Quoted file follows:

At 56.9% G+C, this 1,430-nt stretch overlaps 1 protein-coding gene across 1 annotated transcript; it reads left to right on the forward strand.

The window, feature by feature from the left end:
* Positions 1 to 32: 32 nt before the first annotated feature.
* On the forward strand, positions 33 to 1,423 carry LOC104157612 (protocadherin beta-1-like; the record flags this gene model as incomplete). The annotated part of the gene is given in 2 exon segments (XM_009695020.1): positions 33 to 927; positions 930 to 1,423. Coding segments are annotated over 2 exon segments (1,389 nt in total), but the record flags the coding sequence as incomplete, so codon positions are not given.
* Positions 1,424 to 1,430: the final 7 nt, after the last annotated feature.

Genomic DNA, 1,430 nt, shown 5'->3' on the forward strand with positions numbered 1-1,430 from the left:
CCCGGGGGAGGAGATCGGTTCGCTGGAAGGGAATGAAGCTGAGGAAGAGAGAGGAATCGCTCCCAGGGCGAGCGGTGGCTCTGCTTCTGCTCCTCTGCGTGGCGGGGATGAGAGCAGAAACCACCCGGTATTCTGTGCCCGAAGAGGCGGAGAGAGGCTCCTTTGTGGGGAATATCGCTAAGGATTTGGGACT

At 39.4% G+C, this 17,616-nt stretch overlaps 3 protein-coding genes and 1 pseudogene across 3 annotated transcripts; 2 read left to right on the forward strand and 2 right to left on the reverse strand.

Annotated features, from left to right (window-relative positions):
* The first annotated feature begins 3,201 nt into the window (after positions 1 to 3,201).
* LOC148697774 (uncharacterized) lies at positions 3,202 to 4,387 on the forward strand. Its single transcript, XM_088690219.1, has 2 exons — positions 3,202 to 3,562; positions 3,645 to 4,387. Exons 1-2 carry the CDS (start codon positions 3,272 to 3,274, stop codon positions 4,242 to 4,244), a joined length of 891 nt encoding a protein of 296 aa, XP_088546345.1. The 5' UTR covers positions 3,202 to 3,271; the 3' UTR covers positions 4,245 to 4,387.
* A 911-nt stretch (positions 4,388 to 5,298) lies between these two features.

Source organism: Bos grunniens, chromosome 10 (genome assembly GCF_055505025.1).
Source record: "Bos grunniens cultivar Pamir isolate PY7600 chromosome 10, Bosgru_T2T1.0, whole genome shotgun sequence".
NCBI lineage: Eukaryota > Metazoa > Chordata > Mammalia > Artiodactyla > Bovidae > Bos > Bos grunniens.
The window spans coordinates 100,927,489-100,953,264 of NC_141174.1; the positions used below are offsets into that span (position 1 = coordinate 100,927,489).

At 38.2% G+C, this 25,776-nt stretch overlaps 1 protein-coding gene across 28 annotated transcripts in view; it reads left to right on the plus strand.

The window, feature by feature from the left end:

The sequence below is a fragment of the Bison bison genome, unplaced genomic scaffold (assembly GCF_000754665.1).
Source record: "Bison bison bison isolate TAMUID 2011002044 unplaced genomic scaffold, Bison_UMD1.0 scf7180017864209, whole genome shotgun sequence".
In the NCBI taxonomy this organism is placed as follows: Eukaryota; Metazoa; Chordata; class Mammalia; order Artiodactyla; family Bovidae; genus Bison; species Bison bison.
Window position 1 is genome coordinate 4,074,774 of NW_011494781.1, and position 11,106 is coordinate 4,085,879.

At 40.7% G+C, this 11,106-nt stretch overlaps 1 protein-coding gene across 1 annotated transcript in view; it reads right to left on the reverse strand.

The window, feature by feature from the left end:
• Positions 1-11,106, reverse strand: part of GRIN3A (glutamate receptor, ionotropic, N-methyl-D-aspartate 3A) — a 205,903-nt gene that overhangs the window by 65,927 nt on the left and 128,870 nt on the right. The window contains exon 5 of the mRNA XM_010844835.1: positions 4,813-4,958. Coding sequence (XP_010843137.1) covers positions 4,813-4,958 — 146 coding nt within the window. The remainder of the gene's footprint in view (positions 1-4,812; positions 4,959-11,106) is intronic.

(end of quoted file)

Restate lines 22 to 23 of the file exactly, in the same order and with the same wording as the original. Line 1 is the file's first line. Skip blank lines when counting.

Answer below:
Window position 1 is genome coordinate 4,074,774 of NW_011494781.1, and position 11,106 is coordinate 4,085,879.

At 40.7% G+C, this 11,106-nt stretch overlaps 1 protein-coding gene across 1 annotated transcript in view; it reads right to left on the reverse strand.